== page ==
Pity the mid-priced sports car, carrying neither bragging rights with a stratosphere sticker, nor winning you points with the millionaire next door who boils an egg, eats half and puts the other half in a plastic bag in the fridge. That said, there are a plethora of stylish, speedy machines under the $50,000 price tag. We recently tested and fell for BMW’s 230i Xdrive, for example, a steal beginning at $33,150, more with options, obviously. Here’s our report as well as profiles of two similarly-priced vehicles.
It’s hard to beat the level of perfection BMW has already exhibited with this fast, great-looking, comfortable and thoroughly fun sportser, but they’ve managed to do it this year by upping its already-considerable power. Their luxe coupe/convertible received two new engines for ’17, an occasion auspicious enough to warrant name changes – last year’s 228i is this year’s 230i and the former M255i is now the M240i. We’ll confine our review to the car we tested – the 230i. With 248 horses, this ride’s pure fun, again and again, yet it manages to squeeze a reasonable amount of mileage with 24 MPG city, 33 highway according to its press materials.
Its supension is BMW-smooth and tight, lending a feeling of sweet control and making passing, dashing, evading and parking all a pleasure for drivers with a bit of nerve, like us. Inside, the design, again, is BMW tip-top for the price, with upscale materials, a tight, compact feeling and a rear seat that’s meant for your gallon of milk and a dozen eggs, forget passengers, even kids. An 8-speed automatic transmission is butter-smooth, but you can order a six-speed manual and it doesn’t add to the cost. Rear-wheel drive is standard with AWD offered as an option.
You’ve got 4 drive modes – Comfort, Sport, Sport-Plus and Eco-Pro. Eco-Pro drops the engine down to idle when you take your foot off the pedal even at speed, saving you a ton of gas. Throw it into Sport-Plus when the time is right and boom-boom, you’re off. Unlike some vehicles offering these drive choices where one feels just barely different from the next, the 230i’s drive choices are dramatic – you really feel “I’m saving gas!” with the Eco-Pro and “Giddyap!” in Sport-Plus.
What we didn’t like? We’ve never been crazy about BMW’s center console control wheel, but it’s here to stay, apparently, so one deals and eventually you can zip quickly through the menus. We’re not bananas about any automatic start-stop function, killing the engine when you idle, either. Neither of these minor gripes is a deal-breaker, though. We really loved this ride and hated to give it back despite its prison jumpsuit color.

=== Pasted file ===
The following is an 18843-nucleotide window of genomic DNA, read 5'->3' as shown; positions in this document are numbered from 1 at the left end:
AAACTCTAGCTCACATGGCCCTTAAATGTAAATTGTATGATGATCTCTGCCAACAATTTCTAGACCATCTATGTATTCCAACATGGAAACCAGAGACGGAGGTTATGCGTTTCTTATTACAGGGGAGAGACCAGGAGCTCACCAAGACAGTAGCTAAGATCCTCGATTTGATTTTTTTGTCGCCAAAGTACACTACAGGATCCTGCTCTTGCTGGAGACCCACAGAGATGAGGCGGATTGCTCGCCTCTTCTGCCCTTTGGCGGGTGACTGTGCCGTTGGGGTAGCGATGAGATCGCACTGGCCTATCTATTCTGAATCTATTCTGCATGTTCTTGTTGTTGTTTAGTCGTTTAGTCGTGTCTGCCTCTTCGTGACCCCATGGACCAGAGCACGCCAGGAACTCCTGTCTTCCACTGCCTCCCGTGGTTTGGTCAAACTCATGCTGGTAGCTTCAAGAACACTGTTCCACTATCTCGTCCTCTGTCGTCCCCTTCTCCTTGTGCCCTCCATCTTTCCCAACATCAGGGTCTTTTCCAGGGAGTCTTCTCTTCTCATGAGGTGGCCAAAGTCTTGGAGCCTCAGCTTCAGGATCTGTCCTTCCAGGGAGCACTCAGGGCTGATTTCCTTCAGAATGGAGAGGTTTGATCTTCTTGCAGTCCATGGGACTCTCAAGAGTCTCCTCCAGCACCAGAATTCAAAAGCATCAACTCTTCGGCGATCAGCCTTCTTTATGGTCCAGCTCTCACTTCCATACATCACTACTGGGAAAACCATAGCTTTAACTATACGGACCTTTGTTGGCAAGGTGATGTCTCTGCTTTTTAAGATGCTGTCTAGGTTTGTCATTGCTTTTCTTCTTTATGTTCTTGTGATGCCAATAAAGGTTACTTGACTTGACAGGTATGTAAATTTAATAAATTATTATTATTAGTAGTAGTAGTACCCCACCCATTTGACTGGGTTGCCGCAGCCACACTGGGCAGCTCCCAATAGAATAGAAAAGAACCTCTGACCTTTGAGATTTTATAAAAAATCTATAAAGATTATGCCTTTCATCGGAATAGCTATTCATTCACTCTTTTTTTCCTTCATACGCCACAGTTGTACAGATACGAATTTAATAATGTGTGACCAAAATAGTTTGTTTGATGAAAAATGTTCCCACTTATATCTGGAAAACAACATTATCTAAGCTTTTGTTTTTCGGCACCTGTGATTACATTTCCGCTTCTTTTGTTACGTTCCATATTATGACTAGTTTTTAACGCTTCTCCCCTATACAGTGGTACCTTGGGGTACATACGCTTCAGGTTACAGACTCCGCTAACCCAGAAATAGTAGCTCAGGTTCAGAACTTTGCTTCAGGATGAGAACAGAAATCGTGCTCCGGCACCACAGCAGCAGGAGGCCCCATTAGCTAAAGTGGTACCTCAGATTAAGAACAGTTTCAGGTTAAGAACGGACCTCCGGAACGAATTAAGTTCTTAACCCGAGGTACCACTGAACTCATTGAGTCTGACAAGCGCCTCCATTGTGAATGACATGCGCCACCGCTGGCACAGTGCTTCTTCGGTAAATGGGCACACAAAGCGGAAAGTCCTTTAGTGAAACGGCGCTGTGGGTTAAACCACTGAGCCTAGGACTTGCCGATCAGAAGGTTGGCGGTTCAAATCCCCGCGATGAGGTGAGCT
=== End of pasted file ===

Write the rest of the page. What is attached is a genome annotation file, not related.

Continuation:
The RC’s a rear or all-wheel-drive sport coupe, unchanged for this year, and looks-wise, it combines the best of a lot of different Lexuses, topped off with a particularly fierce-looking grille.
Some reviewers have clobbered this ride for different reasons, especially its aqcuired-taste touch control unit in the center console (an option) as well as its tepid accelaration without the (also an option) F-Sport package. We like this car, though – it looks speedy and sharp, and if you’re a Lexus aficionado, it’lll smoke your figurative tires. So what if you’re not winning any red-light challenges on your way to your accounting firm or dental practice? At a base price of $43,985, it’s less expensive than much of Lexus’ other sporty rides.
The car comes in the following trims:
RC 300 RWD: 241-hp, 2.0-liter turbocharged four-cylinder with eight-speed automatic transmission.
RC 300 AWD: 260-hp 3.5-liter DOHC V6 and six-speed automatic transmission.
RC 350 RWD: 311 hp 3.5-liter DOHC V6 and eight-speed Sports Program Direct Shift (SPDS) transmission.
RC 350 AWD: 311 hp 3.5-liter DOHC V6 and six-speed automatic transmission.
It’s also got a five Horsepower increase (RC 300 AWD, RC 350 RWD and 350 AWD), an Updated Drive Mode Select (Sport S+ and Custom Mode) for F SPORT models and a new 10.3” standard navigation screen. Lexus offers four high-contrast interior colors for the RC — Stratus Gray, Playa, Flaxen, Black and an additional, exclusive color for F SPORT: Rioja Red. Each features a contrasting stitching color. The RC offers two types of genuine shimamoku wood-trim, which adorns portions of the door panels and dash. Shimamoku denotes an intense, layered production technique refined by Lexus that yields an exceptionally deep-looking, polished finish to the wood. (Note: Photos of the 2018 RC were not available at press time.)
The A3’s 2015 refresh continued this model brand’s high position in the pecking order of under 50K sports cars. (This one starts at $38,350.) The inside’s all Audi up-upscale, with aluminum accents, quality materials and other standard goodies that belie this ride’s relatively inexpensive starting price. Some mod high points include an “MMI Controller” with handwriting recognition, with a central screen rising out of the dash. It’s also easy to get in and out of the front seats, with a wide door opening, but you’ll find a bit of a tight squeeze when attempting the rear. Kids? Pets? Sure, hop on in. Full-size adults? Pass the butter.
Visibility is excellent with the top up, especially for a smallish ride, and the backup camera is hardly needed although it’s nice to have just in case. All-wheel drive means less room in the trunk and there’s not an abundance of room for stuff in the cockpit, but that’s the point of a sports car – it’s not something you haul the gang in, or their junk. You can, however, fold down the rear seats and fit your golf clubs, guitar or what-have- you.
The 2018 Audi A3 is offered in four-door sedan and two-door convertible (Cabriolet) trims, both with available front-wheel or all-wheel drive. Trims offered are Premium, Premium Plus and Prestige. Two USB ports and heated front seats come standard for 2018 and blind-spot monitoring is standard on the Premium Plus trim levels.
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